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Convicted Green Box fraudster thinks COVID-19 scare should get him out of prison early
GREEN BAY, Wisconsin (From news reports) -- A man accused of bilking investors in a recycling operation out of $9.8 million is now hoping COVID-19 will be his get-out-of-jail-free card.

Ronald Van Den Heuvel, 66, of De Pere is asking a federal judge to reduce his 7.5-year prison sentence and also allow him to serve the rest of his time at home. Van Den Heuvel claims his age and precarious health should make him a candidate for "immediate compassionate release" due to the national coronavirus outbreak.

Van Den Heuvel claims he has a serious autoimmune disease, and that he has lost 68 pounds, a big toe and several teeth because of diabetes. All of that makes him more susceptible to catching the virus, Van Den Heuvel claims.

He is serving his sentence in federal prison in Duluth.

He was convicted in U.S. District Court in Green Bay of fraudulently soliciting loans and investments to pursue his business, Green Box, which he represented as an operation that would convert solid waste into consumer products and energy.

Van Den Heuvel was already serving a three-year sentence for defrauding Horicon Bank of more than $300,000 by taking loans based on false representations when he received additional prison time for defrauding investors.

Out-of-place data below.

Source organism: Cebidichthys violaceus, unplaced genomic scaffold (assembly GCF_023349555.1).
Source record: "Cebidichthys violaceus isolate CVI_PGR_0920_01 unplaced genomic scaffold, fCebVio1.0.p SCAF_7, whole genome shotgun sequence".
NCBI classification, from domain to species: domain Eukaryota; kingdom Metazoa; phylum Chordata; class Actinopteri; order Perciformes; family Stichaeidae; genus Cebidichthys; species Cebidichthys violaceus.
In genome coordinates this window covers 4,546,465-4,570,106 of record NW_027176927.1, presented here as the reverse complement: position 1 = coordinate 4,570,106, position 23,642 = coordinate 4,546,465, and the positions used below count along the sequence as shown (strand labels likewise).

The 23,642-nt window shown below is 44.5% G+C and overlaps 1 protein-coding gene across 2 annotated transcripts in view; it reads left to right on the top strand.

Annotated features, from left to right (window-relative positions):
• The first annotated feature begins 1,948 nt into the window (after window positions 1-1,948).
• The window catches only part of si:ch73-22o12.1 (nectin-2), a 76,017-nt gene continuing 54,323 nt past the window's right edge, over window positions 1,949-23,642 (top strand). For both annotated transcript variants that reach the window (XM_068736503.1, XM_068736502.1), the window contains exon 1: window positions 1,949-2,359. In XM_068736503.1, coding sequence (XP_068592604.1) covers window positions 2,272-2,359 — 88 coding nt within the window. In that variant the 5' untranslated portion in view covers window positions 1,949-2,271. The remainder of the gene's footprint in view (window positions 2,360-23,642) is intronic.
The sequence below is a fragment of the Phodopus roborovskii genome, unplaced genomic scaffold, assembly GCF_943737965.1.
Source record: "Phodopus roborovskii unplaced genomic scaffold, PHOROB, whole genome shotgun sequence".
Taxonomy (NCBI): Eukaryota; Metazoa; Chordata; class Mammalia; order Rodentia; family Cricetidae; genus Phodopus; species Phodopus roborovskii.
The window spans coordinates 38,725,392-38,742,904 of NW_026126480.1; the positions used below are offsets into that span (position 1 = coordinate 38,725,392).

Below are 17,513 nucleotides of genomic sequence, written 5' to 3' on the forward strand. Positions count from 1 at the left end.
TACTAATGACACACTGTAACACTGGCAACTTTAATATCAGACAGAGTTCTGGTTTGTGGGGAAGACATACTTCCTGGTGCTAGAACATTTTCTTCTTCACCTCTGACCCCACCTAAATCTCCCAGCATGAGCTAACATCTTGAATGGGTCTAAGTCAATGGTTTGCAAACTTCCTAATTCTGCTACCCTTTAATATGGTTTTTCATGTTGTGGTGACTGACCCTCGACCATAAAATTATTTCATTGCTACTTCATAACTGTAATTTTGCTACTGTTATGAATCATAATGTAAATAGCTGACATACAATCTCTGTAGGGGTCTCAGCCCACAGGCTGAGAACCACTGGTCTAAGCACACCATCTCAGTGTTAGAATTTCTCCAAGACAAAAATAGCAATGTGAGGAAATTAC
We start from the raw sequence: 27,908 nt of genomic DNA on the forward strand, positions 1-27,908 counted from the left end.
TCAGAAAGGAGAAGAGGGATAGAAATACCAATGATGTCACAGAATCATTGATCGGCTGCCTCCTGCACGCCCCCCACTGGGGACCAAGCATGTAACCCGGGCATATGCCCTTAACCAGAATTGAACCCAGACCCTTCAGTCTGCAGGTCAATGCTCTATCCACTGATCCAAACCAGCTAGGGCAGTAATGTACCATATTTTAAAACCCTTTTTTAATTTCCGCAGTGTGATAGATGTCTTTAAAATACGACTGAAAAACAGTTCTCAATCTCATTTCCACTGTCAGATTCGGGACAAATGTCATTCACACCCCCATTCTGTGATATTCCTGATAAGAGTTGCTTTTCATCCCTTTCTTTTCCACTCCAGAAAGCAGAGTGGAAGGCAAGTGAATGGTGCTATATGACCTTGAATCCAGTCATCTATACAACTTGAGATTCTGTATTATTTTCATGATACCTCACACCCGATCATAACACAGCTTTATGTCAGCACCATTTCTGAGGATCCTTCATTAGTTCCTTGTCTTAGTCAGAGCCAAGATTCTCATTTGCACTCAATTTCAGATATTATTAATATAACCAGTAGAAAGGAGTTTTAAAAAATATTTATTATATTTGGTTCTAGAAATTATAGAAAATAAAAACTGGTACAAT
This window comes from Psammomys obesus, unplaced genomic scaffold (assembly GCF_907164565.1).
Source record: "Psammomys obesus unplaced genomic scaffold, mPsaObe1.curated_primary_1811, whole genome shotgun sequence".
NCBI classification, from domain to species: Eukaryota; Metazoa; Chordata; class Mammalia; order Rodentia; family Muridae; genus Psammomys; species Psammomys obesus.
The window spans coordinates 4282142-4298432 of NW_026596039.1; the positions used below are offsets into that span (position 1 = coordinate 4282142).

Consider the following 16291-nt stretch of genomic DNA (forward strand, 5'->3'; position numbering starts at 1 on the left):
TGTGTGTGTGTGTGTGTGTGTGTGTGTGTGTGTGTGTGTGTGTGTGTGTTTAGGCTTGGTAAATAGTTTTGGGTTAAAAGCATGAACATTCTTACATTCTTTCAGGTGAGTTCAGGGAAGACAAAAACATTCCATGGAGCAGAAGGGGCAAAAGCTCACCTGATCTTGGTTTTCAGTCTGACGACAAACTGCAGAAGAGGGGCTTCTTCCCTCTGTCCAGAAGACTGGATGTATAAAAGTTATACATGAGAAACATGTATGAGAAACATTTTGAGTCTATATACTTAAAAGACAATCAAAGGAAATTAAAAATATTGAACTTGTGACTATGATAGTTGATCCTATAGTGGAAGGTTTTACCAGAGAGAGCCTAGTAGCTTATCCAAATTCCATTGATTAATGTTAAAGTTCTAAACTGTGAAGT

In his plea agreement, he acknowledged using investors' money to buy Packers tickets, settle legal disputes, make court-ordered payments to his ex-wife, and pay mortgage and property tax bills.

Federal prosecutors are opposing any reduced sentence or home confinement.

His prison in Duluth has had no reports of any COVID-19 cases among inmates or staff, prosecutors argued in a brief filed with the court.

Prosecutors also argued he would pose a risk to the public if released, especially since he was found to have continued to engage in fraud even while he was on pretrial supervision in the case.

He has served less than 2 years of his sentence, and any reduction or home confinement would be an offense to his numerous victims, prosecutors said.

That certainly would be true for Dr. Marco Araujo, a former Green Bay anesthesiologist and friend of Van Den Heuvel's, who was cheated out of $600,000 in the scheme.

Araujo called Van Den Heuvel's court filings "relentless attempts to escape justice. Not only does he want a release from prison, but also no financial restitution to the victims has been made.

"It has been a very painful issue to me," he said.

No court hearing date has been set for Van Den Heuvel's requests.

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